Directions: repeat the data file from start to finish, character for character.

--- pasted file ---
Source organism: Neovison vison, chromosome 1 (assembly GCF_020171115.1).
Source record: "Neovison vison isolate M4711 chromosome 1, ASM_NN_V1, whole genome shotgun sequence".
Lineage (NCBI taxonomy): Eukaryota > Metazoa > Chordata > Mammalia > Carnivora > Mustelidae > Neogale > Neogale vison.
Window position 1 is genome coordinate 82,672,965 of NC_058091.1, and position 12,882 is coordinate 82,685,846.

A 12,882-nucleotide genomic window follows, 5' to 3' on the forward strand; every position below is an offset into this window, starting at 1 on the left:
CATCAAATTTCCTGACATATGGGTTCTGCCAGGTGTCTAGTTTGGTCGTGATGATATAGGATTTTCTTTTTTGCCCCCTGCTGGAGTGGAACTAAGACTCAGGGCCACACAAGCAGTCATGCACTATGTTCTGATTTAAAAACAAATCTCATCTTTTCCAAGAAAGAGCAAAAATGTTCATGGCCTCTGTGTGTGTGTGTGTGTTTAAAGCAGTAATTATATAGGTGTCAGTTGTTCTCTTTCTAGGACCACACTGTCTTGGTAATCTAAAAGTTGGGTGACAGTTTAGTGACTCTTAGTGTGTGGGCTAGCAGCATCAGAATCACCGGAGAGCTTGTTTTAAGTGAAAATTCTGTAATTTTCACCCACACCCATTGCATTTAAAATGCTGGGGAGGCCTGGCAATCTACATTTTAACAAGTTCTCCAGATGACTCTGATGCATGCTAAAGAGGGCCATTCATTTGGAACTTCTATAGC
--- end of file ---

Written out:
Source organism: Neovison vison, chromosome 1 (assembly GCF_020171115.1).
Source record: "Neovison vison isolate M4711 chromosome 1, ASM_NN_V1, whole genome shotgun sequence".
Lineage (NCBI taxonomy): Eukaryota > Metazoa > Chordata > Mammalia > Carnivora > Mustelidae > Neogale > Neogale vison.
Window position 1 is genome coordinate 82,672,965 of NC_058091.1, and position 12,882 is coordinate 82,685,846.

A 12,882-nucleotide genomic window follows, 5' to 3' on the forward strand; every position below is an offset into this window, starting at 1 on the left:
CATCAAATTTCCTGACATATGGGTTCTGCCAGGTGTCTAGTTTGGTCGTGATGATATAGGATTTTCTTTTTTGCCCCCTGCTGGAGTGGAACTAAGACTCAGGGCCACACAAGCAGTCATGCACTATGTTCTGATTTAAAAACAAATCTCATCTTTTCCAAGAAAGAGCAAAAATGTTCATGGCCTCTGTGTGTGTGTGTGTGTTTAAAGCAGTAATTATATAGGTGTCAGTTGTTCTCTTTCTAGGACCACACTGTCTTGGTAATCTAAAAGTTGGGTGACAGTTTAGTGACTCTTAGTGTGTGGGCTAGCAGCATCAGAATCACCGGAGAGCTTGTTTTAAGTGAAAATTCTGTAATTTTCACCCACACCCATTGCATTTAAAATGCTGGGGAGGCCTGGCAATCTACATTTTAACAAGTTCTCCAGATGACTCTGATGCATGCTAAAGAGGGCCATTCATTTGGAACTTCTATAGC